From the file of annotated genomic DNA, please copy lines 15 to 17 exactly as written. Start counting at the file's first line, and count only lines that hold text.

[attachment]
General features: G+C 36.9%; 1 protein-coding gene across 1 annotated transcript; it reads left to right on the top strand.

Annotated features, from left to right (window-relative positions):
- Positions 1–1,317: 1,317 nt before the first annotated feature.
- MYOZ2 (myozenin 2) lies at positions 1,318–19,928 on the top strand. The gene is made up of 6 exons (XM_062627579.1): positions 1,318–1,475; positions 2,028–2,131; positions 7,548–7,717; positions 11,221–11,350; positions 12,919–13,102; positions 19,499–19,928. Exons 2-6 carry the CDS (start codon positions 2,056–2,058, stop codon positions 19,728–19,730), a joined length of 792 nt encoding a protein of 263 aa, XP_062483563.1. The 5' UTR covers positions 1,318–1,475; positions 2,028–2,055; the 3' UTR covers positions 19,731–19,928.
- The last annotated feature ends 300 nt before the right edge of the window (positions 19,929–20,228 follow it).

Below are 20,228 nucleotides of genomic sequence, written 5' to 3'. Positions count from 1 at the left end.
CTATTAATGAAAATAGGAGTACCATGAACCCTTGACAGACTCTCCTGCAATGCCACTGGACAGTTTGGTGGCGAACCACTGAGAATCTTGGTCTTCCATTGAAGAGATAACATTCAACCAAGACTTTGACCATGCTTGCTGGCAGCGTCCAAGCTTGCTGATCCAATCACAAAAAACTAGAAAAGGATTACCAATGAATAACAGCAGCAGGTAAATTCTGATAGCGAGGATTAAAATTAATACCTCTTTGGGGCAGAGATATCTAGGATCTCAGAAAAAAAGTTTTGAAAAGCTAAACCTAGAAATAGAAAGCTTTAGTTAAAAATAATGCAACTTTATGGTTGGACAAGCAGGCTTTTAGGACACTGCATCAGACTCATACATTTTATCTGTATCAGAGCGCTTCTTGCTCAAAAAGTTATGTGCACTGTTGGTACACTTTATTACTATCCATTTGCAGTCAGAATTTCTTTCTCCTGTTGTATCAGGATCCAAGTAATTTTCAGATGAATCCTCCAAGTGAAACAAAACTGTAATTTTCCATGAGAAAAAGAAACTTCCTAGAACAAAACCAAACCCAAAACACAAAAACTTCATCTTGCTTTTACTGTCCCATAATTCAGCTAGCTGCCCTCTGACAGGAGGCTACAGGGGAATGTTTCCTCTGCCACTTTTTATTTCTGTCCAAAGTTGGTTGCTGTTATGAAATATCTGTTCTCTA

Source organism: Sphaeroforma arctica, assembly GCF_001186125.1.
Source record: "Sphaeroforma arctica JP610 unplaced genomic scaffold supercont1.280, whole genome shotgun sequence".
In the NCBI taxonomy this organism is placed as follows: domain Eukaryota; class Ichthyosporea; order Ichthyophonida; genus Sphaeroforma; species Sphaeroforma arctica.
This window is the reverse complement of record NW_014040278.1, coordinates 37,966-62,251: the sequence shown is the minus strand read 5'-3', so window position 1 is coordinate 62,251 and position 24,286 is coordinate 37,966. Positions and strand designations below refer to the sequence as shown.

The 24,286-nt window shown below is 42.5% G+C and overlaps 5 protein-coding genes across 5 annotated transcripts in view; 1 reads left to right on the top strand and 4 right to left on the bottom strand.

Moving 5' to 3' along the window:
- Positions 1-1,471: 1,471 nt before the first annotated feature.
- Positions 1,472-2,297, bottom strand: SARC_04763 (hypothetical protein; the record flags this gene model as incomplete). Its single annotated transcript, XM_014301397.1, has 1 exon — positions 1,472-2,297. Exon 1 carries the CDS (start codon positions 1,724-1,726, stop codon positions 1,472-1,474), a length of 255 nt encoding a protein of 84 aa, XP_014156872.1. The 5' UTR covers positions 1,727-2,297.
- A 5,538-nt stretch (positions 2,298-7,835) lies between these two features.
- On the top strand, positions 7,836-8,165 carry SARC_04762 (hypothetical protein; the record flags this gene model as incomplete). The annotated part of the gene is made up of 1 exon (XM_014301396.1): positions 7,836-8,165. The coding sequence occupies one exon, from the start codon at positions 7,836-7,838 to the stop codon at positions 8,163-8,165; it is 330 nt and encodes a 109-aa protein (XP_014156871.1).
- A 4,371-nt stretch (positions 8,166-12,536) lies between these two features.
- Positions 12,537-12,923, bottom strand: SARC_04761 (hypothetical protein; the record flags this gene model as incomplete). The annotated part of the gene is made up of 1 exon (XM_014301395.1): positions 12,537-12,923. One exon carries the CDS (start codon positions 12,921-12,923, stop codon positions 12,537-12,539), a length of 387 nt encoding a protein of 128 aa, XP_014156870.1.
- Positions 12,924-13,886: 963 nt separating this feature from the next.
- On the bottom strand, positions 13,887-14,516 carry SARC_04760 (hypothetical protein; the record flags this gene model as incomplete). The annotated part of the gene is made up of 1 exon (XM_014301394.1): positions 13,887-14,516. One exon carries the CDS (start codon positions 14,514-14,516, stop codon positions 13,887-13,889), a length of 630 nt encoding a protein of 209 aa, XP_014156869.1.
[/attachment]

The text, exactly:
- Positions 1,472-2,297, bottom strand: SARC_04763 (hypothetical protein; the record flags this gene model as incomplete). Its single annotated transcript, XM_014301397.1, has 1 exon — positions 1,472-2,297. Exon 1 carries the CDS (start codon positions 1,724-1,726, stop codon positions 1,472-1,474), a length of 255 nt encoding a protein of 84 aa, XP_014156872.1. The 5' UTR covers positions 1,727-2,297.
- A 5,538-nt stretch (positions 2,298-7,835) lies between these two features.
- On the top strand, positions 7,836-8,165 carry SARC_04762 (hypothetical protein; the record flags this gene model as incomplete). The annotated part of the gene is made up of 1 exon (XM_014301396.1): positions 7,836-8,165. The coding sequence occupies one exon, from the start codon at positions 7,836-7,838 to the stop codon at positions 8,163-8,165; it is 330 nt and encodes a 109-aa protein (XP_014156871.1).